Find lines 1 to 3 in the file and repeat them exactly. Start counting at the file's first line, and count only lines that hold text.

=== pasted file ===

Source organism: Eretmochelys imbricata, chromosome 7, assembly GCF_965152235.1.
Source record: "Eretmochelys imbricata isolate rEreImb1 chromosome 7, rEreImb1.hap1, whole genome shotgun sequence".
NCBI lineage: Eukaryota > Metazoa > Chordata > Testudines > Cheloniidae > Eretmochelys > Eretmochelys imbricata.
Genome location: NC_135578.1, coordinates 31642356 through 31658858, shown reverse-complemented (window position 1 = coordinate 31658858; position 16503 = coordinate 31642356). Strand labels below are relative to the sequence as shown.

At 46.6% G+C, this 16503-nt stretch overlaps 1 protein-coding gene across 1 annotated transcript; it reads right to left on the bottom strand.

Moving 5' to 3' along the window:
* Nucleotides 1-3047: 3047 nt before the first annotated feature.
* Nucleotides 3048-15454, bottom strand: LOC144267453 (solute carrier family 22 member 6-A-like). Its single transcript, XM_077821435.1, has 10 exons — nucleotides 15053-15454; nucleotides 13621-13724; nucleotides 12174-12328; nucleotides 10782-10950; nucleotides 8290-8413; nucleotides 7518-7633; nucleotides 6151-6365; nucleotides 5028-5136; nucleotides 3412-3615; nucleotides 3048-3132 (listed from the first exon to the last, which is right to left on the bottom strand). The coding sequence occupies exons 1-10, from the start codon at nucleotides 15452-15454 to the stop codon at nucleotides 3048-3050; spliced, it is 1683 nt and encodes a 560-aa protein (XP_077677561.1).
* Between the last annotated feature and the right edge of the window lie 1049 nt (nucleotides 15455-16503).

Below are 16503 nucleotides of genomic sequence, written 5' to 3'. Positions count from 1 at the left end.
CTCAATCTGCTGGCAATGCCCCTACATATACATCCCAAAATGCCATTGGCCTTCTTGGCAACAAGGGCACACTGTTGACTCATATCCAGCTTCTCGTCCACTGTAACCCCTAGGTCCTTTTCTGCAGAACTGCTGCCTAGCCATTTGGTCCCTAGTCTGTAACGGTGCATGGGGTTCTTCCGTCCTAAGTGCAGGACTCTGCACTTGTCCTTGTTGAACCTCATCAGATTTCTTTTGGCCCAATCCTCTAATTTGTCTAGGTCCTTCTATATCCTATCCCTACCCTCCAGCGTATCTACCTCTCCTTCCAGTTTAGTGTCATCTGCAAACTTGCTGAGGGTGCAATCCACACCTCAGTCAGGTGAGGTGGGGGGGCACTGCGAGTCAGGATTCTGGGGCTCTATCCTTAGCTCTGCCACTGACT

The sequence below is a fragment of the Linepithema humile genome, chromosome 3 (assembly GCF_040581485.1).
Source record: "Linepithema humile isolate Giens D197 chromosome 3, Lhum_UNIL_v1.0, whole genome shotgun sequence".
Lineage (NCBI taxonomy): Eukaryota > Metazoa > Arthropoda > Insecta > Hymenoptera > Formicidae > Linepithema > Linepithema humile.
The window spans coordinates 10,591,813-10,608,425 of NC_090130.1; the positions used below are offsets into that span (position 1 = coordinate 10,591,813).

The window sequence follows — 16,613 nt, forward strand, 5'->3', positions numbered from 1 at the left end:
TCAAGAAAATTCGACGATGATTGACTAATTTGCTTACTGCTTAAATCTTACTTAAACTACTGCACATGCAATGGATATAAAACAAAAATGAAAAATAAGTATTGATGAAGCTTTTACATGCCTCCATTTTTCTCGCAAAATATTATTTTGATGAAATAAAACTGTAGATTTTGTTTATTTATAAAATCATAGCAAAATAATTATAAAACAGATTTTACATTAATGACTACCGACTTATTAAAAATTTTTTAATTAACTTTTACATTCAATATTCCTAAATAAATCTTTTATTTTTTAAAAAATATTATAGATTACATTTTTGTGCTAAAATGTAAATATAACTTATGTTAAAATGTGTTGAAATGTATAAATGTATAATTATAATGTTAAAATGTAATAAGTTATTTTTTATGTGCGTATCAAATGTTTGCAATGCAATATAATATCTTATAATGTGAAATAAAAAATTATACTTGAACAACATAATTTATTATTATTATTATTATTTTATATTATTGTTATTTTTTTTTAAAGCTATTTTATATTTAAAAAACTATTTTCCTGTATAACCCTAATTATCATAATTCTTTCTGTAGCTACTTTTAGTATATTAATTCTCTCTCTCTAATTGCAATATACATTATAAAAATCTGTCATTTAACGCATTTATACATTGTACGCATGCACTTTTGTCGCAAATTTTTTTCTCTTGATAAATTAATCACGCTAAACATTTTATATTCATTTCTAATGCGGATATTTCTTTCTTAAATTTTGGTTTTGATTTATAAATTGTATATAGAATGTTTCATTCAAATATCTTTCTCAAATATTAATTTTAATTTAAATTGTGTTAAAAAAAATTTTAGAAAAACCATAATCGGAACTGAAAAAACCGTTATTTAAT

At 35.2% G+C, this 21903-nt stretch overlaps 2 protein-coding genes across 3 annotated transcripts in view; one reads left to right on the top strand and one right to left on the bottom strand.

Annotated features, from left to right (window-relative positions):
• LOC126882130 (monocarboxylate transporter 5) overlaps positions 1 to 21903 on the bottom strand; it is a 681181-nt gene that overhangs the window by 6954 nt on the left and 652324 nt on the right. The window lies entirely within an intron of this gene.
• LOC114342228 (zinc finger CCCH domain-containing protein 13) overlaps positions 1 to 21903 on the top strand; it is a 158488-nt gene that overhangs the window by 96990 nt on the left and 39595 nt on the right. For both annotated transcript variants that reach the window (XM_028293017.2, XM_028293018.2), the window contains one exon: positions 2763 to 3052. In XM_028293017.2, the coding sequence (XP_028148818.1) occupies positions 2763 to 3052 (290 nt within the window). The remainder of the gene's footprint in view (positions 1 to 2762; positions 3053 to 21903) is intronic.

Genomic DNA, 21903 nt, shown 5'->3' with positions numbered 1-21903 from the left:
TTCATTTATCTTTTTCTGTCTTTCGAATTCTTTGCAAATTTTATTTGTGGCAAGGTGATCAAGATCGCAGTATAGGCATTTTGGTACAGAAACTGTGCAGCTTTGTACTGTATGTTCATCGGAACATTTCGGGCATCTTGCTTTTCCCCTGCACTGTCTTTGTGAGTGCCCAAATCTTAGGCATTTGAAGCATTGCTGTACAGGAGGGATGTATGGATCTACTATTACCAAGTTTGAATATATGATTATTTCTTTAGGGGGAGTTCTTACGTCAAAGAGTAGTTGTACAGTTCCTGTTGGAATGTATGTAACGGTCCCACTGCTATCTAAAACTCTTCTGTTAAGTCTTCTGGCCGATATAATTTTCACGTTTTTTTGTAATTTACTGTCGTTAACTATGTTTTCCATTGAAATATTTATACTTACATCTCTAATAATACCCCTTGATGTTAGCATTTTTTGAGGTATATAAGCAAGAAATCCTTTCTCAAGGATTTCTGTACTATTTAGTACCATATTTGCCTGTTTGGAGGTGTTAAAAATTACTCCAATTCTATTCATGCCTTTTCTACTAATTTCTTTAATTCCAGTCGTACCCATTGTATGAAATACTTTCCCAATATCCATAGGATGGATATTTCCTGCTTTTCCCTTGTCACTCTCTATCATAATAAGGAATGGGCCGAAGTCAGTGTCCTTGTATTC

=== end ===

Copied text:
Source organism: Eretmochelys imbricata, chromosome 7, assembly GCF_965152235.1.
Source record: "Eretmochelys imbricata isolate rEreImb1 chromosome 7, rEreImb1.hap1, whole genome shotgun sequence".
NCBI lineage: Eukaryota > Metazoa > Chordata > Testudines > Cheloniidae > Eretmochelys > Eretmochelys imbricata.